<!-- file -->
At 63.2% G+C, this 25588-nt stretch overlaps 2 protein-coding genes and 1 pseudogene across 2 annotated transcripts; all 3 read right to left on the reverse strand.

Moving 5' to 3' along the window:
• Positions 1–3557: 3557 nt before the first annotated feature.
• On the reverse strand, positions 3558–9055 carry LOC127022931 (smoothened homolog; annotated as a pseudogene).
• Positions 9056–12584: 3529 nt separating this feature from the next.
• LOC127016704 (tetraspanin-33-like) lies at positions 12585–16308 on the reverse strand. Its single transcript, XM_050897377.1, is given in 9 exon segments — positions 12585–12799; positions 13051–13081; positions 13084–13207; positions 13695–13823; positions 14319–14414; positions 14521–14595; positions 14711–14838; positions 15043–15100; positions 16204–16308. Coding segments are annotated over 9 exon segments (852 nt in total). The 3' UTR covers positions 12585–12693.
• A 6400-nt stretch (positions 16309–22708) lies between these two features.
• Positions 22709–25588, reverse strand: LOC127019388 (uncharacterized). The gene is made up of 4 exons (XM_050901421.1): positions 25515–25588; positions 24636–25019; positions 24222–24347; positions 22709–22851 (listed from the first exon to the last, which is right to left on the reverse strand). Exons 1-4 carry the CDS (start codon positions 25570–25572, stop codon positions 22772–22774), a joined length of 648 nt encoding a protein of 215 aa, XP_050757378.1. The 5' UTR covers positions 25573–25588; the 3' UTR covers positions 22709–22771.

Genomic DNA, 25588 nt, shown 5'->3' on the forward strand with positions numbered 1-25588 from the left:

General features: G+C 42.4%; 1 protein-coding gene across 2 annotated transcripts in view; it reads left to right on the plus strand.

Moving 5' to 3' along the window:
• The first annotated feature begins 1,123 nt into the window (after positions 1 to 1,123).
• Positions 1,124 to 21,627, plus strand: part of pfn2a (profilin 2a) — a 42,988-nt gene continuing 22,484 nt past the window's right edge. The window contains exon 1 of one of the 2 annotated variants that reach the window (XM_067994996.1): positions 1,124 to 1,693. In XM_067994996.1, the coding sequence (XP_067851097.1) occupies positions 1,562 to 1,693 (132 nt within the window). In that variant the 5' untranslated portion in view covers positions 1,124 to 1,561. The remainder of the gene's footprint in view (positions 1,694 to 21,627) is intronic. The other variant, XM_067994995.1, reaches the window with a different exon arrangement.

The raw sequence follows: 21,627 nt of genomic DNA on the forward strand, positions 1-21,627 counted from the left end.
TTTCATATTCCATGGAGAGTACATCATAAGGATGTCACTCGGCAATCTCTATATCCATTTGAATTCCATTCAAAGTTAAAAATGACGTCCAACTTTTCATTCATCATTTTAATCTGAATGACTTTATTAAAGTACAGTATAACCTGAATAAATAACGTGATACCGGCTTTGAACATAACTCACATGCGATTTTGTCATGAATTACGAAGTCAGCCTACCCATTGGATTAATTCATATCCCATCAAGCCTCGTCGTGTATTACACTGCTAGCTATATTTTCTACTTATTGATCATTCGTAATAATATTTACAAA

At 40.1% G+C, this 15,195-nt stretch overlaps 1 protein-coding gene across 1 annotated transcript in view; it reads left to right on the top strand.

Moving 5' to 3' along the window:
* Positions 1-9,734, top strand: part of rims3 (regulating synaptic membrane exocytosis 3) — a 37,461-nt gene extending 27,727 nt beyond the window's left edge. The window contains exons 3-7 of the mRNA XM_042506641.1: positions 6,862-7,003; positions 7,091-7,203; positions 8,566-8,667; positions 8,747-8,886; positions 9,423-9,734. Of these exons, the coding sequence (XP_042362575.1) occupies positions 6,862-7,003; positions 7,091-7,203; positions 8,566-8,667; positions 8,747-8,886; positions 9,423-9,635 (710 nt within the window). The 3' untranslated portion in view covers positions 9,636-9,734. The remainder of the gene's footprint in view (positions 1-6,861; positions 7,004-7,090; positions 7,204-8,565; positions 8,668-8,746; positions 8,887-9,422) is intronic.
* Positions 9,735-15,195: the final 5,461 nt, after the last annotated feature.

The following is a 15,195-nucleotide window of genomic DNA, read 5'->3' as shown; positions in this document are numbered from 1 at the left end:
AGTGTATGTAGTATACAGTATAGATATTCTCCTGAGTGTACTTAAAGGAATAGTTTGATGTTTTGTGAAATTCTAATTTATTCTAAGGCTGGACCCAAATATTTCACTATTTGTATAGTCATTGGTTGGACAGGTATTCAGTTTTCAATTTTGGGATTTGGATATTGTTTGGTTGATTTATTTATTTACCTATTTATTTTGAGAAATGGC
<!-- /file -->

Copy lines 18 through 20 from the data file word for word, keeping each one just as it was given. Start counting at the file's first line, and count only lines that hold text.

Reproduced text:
* Positions 1-9,734, top strand: part of rims3 (regulating synaptic membrane exocytosis 3) — a 37,461-nt gene extending 27,727 nt beyond the window's left edge. The window contains exons 3-7 of the mRNA XM_042506641.1: positions 6,862-7,003; positions 7,091-7,203; positions 8,566-8,667; positions 8,747-8,886; positions 9,423-9,734. Of these exons, the coding sequence (XP_042362575.1) occupies positions 6,862-7,003; positions 7,091-7,203; positions 8,566-8,667; positions 8,747-8,886; positions 9,423-9,635 (710 nt within the window). The 3' untranslated portion in view covers positions 9,636-9,734. The remainder of the gene's footprint in view (positions 1-6,861; positions 7,004-7,090; positions 7,204-8,565; positions 8,668-8,746; positions 8,887-9,422) is intronic.
* Positions 9,735-15,195: the final 5,461 nt, after the last annotated feature.

The following is a 15,195-nucleotide window of genomic DNA, read 5'->3' as shown; positions in this document are numbered from 1 at the left end: